Remember a few years ago when MASS MoCA got into a huge brouhaha with Swiss installation artist Christoph Buchel? Sure you do. Buchel was putting a massive art thing in their football field-sized Building 5 gallery, a whole post-apocalyptic town that was supposed to include a house, a theater, a prison, a burnt-out 747 fuselage, concrete walls, and 150 tons of stuff. When the $300,000-or-so budget ran out (surprise!), Buchel refused to scale down the project, allegations started to fly, and all hell broke loose.
The art world went generally berserk, with commentators outside of Berkshire County uniformly slamming MASS MoCA as somehow being profoundly insensitive to the rights of artists, and commentators within Berkshire County (myself included) coming down on the side of the home team, arguing essentially that MASS MoCA had been blindsided by a grandstanding petulant dickhead.
The whole thing wound up in federal court in Springfield, Mass., where after an accelerated mini-case the judge sided with the museum, stating that an unfinished work (which this unquestionably was) didn’t qualify for the moral-rights artist-integrity provisions of the Visual Artists Rights Act (known to art-law geeks as VARA), and that MASS MoCA didn’t violate Buchel’s copyrights by throwing a tarp over the whole shebang and letting a few people walk through the building to gaze at the hulking mountains of tarp-covered junk.
It was all a satisfying result for those of us MASS MoCA fans up here in the cheap seats, but was it a correct interpretation of the law? Even the judge in Springfield stated in his lengthy, thoughtful decision that he wasn’t sure. He knew he was walking through a whole lot of uncharted legal territory with a set of facts that were as surreal as Buchel’s artistic vision.
So it wasn’t exactly a surprise when the federal appeals court in Boston reversed the decision, ruling that unfinished works indeed could be subject to the protections of VARA, and that MASS MoCA might well have infringed Buchel’s copyrights by allowing a few people to view the installation covered with tarps. It’s important to note that the appeals court did not say Buchel won; it only said that he hasn’t lost. So the case returns to Springfield, and, if the parties don’t settle this thing, it will go to trial.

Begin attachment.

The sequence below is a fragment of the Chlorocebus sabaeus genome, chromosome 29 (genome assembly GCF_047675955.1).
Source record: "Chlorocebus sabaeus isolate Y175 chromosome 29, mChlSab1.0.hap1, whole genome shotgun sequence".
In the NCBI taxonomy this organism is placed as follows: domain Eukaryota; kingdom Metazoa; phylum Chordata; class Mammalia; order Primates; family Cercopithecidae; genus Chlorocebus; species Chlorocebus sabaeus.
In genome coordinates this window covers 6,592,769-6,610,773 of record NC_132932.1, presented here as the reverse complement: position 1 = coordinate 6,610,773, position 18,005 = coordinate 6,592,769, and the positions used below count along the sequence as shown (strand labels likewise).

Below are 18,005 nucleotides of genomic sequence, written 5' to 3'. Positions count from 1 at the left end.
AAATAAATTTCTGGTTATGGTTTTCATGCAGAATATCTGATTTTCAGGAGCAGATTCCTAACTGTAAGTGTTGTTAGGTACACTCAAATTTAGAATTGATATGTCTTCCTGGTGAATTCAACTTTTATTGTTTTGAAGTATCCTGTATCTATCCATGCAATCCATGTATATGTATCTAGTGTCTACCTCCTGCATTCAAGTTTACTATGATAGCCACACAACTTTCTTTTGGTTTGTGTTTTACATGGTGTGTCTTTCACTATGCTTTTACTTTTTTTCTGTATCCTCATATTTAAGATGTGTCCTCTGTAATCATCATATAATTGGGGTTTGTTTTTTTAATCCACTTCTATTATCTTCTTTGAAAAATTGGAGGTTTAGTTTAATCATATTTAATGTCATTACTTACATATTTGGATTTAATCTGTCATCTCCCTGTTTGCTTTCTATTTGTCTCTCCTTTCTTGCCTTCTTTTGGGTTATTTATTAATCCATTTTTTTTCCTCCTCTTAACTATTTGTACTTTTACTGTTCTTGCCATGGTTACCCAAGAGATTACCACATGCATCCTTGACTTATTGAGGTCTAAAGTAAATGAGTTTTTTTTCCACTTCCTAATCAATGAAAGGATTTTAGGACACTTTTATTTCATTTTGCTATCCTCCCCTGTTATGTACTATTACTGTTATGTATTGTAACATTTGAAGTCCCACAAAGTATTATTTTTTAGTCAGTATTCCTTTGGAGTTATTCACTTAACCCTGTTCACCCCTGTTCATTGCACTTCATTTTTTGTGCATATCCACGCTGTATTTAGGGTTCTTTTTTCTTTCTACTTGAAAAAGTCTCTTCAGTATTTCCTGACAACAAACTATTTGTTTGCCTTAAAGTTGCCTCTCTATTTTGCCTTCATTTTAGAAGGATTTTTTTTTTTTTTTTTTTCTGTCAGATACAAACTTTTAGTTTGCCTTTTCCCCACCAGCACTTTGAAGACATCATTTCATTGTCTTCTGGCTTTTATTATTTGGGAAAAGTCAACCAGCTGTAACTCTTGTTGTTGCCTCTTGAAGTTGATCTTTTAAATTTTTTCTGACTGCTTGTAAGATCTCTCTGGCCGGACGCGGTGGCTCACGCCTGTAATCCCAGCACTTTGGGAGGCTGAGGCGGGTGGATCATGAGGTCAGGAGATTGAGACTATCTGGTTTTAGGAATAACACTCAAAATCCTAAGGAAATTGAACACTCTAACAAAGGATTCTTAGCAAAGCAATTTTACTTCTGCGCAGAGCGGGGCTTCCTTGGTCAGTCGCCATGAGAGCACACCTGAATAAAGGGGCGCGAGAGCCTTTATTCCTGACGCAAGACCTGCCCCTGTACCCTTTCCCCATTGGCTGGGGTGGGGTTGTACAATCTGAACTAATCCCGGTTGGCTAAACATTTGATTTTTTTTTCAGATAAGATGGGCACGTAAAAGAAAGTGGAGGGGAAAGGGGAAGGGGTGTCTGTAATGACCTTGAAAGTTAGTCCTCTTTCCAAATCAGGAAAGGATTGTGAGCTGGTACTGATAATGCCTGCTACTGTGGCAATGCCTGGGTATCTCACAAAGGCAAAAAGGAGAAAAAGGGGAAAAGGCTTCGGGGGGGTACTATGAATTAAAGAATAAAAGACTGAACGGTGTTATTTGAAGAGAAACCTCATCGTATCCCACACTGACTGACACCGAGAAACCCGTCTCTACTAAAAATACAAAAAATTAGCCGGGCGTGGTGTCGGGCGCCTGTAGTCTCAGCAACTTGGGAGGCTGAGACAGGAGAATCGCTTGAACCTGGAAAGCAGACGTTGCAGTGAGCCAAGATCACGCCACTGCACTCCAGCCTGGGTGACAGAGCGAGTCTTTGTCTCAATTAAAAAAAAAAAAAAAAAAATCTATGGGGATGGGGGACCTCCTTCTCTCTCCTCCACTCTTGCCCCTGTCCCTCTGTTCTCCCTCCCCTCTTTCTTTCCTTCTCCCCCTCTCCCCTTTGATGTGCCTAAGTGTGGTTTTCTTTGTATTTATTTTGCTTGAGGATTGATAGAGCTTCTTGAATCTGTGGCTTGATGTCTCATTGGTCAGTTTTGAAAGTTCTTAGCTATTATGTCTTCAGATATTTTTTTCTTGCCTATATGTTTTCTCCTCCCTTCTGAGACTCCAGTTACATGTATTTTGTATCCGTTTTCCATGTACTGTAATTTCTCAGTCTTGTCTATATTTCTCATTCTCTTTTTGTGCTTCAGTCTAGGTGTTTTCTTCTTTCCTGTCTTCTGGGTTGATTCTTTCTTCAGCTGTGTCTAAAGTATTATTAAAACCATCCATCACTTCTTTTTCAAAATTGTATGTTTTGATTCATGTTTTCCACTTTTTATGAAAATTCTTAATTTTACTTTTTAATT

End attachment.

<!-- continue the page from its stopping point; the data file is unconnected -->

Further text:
And what a bizarre trial this would be. First, my understanding of the law here is that even if Buchel proves that MASS MoCA technically violated his rights under both VARA and the Copyright Act, he’s going to need to prove damages; under VARA, the damages would have to be somehow connected to damage to his reputation and integrity as an artist, and under the Copyright Act, the actual pecuniary loss he suffered as a result of a few people looking at some tarp-covered junk.
Damage to his reputation and integrity? Outside of Berkshire County, where Buchel is uniformly regarded as a jerk, a very good argument could be made that this whole mess has enhanced his reputation, and to an extraordinary degree. As my pal, arts writer John Seven in North Adams, points out, Buchel’s sure been busy with high-profile installations in Europe and Asia lately. And in the twisted, often nihilistic and cynical eye of avant-garde art high society, the MASS MoCA affair has elevated Buchel to the status of A-list, cause-celebre, bad artsy boy. Indeed, when the whole controversy was unraveling two years ago, there was speculation that it was all being staged by Buchel and MASS MoCA as a performance art piece to garner headlines and publicity.
And actual damages suffered by Buchel as a result of covering the thing with tarps, and telling people what had happened, and letting them look: Um, let me get my calculator. OK. Zero!
But maybe that’s the right result, a finding of liability but no damages. As they say in the legal biz, “hard cases make bad law,” meaning where you’ve got a particularly strange set of facts, and you try to bend the law to come up with what you believe is a just result, you often create a precedent that will have very bad negative consequences for somebody else down the road. This case is a perfect setting for that to happen.
Let’s face it, MASS MoCA is not blameless in this. This was an extremely difficult situation but it was partially of the museum’s own making, and some decisions were made that in hindsight were rather stupid. To absolve MASS MoCA of all legal blame by a cribbed reading of the law would potentially create a legal framework by which institutions could screw artists in all kinds of situations where the equities were reversed and the institution wasn’t a victim.
So stay tuned. Chapter Three in the Christoph Buchel-MASS MoCA saga is coming up.